Overview of the Implementation Phase of Measure Development
Quality measure implementation is made up of all the activities associated with taking the measure from a development state to an active, in-use state. This includes, but is not limited to, consensus endorsement processes, measure selection processes, and measure rollout.
CMS identifies and selects measures it is considering for use through a transparent process that is open to stakeholders and public comment. CMS adopted a set of criteria to ensure a consistent approach. When considering a measure for a topic already measured in another program, CMS prefers to use the same measure or a harmonized measure.
CMS develops measures as well as considers measures submitted by other organizations, such as a specialty society. There are different paths that a measure can take for implementation depending on the program. As required for programs under Section 3014 of the Affordable Care Act, one path is through the pre-rulemaking and rulemaking process.
Measures for these programs are submitted to the Measures Under Consideration (MUC) List which makes publicly available a list of measures the Department of Health and Human Services (DHHS) is considering adopting through the federal rulemaking process for use in a select number of Medicare payment program(s). As part of the consensus endorsement process, measures may be submitted to the Measure Applications Process (MAP) (the consensus based entity currently managed by the National Quality Forum) during which multi-stakeholder groups provide input to DHHS on the selection of quality and efficiency measures. The NQF MAP also considers program and measure alignment when deciding which measures to recommend. After considering the MAP recommendation, CMS chooses which measures to implement. Programs publish in the Federal Register the rationale for the use of any quality and efficiency measures that are not endorsed by the consensus based entity.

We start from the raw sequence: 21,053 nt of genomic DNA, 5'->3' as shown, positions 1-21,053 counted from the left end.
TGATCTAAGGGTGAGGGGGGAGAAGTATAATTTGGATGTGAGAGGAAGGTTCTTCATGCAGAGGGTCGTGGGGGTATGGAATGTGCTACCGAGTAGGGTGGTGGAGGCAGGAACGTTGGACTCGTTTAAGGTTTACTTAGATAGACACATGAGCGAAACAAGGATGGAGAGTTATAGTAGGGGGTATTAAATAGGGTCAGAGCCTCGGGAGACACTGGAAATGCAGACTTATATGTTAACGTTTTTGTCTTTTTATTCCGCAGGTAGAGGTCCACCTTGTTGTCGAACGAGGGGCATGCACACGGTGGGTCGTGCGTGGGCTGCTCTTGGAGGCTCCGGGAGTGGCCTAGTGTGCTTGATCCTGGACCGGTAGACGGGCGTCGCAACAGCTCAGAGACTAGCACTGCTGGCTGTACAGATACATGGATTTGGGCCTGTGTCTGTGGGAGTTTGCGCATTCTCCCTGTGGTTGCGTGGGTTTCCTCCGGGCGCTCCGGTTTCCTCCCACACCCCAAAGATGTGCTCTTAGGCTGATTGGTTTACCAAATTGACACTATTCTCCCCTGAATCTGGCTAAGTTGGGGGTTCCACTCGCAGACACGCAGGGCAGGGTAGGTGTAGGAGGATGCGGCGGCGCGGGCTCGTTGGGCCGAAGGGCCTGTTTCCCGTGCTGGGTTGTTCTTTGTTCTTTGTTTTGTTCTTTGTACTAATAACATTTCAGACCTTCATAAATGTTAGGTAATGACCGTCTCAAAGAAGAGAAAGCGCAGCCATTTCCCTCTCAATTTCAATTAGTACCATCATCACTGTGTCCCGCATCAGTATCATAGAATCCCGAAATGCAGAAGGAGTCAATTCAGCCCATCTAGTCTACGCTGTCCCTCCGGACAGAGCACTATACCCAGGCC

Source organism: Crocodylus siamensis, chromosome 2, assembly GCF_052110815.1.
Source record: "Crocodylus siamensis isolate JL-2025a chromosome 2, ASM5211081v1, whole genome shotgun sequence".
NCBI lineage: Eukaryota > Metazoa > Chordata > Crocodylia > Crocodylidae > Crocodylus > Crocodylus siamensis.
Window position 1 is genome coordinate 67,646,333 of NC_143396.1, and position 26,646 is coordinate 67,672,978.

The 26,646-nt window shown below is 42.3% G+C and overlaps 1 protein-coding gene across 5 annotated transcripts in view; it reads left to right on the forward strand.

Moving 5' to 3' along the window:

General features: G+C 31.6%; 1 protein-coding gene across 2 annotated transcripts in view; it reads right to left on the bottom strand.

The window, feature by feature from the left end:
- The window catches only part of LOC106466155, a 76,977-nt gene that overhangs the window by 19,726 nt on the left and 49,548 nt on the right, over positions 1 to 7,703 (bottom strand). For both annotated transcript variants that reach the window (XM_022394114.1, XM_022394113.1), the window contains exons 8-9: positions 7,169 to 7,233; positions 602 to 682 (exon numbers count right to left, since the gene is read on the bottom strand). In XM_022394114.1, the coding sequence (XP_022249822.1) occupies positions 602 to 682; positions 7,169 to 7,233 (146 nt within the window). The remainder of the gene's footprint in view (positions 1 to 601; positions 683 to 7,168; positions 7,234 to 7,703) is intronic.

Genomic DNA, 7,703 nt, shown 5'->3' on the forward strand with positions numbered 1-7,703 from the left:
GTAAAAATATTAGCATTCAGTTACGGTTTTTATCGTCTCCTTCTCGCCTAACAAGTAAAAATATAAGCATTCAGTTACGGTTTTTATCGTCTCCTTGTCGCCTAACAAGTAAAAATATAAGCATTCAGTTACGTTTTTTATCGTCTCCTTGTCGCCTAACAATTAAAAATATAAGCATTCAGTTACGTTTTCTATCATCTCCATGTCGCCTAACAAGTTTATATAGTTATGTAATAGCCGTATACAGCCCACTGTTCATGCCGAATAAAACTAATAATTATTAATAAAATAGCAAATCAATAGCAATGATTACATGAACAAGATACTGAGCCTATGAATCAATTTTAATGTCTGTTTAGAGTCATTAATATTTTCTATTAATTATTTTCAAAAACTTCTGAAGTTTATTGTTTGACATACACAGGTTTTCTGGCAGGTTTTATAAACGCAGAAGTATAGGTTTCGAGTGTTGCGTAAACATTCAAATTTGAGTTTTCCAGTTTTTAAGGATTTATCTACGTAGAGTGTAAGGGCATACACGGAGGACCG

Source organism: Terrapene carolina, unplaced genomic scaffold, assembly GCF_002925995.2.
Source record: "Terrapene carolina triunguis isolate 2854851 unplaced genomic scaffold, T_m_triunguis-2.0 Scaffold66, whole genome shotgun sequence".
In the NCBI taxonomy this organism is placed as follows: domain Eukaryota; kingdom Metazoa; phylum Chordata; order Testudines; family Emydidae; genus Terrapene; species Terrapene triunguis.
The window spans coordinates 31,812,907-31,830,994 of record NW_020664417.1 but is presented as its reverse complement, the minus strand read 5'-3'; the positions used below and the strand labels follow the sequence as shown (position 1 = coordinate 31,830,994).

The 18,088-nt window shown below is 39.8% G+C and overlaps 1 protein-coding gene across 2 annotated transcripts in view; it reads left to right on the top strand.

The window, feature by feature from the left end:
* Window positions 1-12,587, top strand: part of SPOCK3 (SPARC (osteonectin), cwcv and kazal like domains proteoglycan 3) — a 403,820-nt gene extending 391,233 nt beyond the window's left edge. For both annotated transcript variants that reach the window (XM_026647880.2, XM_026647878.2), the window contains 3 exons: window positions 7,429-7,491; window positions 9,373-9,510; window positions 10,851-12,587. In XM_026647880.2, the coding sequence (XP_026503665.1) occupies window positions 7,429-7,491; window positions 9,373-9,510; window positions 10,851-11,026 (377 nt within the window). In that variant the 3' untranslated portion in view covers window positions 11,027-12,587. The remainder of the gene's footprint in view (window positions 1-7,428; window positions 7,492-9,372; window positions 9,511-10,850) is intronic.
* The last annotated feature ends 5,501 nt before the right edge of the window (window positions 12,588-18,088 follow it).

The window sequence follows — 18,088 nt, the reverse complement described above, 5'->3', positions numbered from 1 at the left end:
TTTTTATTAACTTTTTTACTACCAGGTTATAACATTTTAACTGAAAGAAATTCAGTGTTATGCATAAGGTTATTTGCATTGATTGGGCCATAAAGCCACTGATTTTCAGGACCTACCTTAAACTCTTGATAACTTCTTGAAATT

For measures that do not go through rule-making, the implementation process works differently. Another method is for a program to issue a call letter to solicit measures. Submitted measures then go through the Department of Health and Human Services Clearance process. Once through the clearance process, the measures may go through the NQF MAP process but this step is not required. Public comments are solicited on all measures that use this path. Finally, CMS issues a final letter regarding the measures selected for implementation.
Once selected for implementation and data collection at a national level, CMS prepares a coordination and rollout plan along with business and data management processes to guide the measure rollout plan. Information will be provided to stakeholders to aid in the implementation. Measure developers should note that it is possible (in certain circumstances) that a measure could be implemented prior to full nationwide rollout.
Section 2 (The Measure Lifecycle):
- Other Submissions
- Stakeholder Engagement
- The Implementation Process
Section 3 (In-Depth Topics):
- NQF Endorsement and Maintenance
- Measure Selection
- Measure Rollout
Section 4 (Forms and Templates):
- Business Case Form Instructions
- Business Case Template
- Measure Information Form Instructions
- Measure Information Template
- Measure Evaluation Criteria and Instructions
- Measure Evaluation Report Template
Next Phase: Use, Continuing Evaluation and Maintenance